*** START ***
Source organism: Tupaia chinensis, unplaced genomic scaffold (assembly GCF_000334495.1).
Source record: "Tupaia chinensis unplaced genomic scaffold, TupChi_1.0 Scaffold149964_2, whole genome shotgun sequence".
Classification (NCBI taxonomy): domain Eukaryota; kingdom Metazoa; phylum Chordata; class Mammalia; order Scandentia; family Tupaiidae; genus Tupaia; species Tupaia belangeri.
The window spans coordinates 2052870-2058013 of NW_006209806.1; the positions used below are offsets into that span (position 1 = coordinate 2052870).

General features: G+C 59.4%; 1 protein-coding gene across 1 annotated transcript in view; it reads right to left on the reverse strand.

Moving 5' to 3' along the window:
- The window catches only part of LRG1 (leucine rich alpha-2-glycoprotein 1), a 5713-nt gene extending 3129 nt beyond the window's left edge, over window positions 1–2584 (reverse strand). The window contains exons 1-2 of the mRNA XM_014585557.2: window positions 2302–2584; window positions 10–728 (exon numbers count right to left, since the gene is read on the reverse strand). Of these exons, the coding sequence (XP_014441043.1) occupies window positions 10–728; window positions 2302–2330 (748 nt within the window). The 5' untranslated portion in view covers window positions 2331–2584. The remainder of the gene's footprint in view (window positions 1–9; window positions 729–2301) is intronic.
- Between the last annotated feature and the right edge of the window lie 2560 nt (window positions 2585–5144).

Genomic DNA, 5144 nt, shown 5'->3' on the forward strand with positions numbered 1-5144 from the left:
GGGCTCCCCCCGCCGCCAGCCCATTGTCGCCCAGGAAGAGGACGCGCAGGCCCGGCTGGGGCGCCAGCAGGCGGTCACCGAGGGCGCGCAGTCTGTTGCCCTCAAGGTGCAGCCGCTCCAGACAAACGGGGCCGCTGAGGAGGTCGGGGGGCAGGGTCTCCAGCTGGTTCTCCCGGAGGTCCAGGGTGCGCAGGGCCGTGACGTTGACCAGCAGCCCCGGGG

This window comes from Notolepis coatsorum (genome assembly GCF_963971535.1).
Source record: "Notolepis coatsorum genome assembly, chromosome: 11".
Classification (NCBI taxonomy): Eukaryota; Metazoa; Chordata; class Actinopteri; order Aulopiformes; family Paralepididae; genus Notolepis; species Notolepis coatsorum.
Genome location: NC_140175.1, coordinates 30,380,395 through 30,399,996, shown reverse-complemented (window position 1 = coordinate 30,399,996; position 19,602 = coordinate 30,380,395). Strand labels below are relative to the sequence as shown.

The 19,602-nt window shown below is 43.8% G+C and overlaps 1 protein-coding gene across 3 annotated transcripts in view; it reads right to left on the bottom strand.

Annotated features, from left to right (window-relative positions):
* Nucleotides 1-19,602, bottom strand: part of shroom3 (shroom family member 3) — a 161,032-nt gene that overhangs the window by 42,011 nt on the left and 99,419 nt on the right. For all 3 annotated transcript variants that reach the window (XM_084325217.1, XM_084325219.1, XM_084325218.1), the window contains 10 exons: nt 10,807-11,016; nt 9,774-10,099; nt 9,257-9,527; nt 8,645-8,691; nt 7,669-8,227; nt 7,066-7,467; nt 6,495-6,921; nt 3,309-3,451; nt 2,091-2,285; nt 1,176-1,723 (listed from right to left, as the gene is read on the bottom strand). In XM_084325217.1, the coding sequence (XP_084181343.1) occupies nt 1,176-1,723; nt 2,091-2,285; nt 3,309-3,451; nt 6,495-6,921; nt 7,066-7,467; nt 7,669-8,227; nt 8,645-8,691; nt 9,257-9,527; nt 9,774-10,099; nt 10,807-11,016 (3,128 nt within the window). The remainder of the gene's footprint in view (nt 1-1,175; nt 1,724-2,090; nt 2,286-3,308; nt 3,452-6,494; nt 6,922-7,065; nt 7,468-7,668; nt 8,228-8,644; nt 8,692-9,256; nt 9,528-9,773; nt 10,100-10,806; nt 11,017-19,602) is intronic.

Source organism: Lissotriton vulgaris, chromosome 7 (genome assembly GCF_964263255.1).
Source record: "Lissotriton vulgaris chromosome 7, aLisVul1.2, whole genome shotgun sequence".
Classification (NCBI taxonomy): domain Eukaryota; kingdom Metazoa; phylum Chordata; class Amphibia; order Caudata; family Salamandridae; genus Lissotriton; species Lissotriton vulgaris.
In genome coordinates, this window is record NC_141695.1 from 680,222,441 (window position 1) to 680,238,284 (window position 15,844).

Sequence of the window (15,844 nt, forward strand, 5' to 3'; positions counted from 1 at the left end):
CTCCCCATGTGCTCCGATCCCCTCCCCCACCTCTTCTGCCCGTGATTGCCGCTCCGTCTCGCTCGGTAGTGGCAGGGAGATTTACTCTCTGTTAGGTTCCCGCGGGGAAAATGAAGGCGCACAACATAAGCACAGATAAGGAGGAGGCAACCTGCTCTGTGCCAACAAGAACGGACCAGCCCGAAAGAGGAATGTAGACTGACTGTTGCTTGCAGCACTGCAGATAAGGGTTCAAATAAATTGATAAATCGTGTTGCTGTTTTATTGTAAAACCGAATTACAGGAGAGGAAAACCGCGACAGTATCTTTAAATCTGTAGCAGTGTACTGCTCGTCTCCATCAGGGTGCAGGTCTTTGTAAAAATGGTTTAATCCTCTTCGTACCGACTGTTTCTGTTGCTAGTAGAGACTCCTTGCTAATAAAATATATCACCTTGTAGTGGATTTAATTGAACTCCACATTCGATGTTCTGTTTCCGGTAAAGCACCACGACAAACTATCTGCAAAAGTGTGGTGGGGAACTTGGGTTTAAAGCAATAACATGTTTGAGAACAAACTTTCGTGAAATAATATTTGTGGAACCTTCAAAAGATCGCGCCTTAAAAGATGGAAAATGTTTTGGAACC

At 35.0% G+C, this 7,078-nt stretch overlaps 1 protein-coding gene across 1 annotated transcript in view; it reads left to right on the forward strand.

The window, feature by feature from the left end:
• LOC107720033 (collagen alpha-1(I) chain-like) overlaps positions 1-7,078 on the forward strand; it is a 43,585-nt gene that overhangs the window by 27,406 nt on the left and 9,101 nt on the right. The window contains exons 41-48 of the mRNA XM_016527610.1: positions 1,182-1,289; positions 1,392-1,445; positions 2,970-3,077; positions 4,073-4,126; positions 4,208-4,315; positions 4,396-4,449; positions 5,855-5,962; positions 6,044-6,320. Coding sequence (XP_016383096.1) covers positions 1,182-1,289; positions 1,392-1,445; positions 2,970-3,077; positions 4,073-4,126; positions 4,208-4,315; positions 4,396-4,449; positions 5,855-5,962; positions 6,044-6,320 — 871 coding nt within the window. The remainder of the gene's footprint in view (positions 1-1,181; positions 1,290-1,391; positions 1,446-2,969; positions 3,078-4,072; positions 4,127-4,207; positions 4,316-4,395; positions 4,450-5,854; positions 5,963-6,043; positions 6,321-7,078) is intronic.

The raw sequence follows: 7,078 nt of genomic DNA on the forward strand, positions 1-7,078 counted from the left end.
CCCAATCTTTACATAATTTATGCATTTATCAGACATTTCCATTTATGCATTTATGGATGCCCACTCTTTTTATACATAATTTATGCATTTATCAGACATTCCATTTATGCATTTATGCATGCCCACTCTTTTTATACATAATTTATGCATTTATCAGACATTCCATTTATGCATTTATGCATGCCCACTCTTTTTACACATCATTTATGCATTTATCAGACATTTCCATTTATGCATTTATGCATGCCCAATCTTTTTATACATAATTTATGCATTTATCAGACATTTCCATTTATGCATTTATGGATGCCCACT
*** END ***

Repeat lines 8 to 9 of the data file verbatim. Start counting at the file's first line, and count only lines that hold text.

- Between the last annotated feature and the right edge of the window lie 2560 nt (window positions 2585–5144).

Genomic DNA, 5144 nt, shown 5'->3' on the forward strand with positions numbered 1-5144 from the left: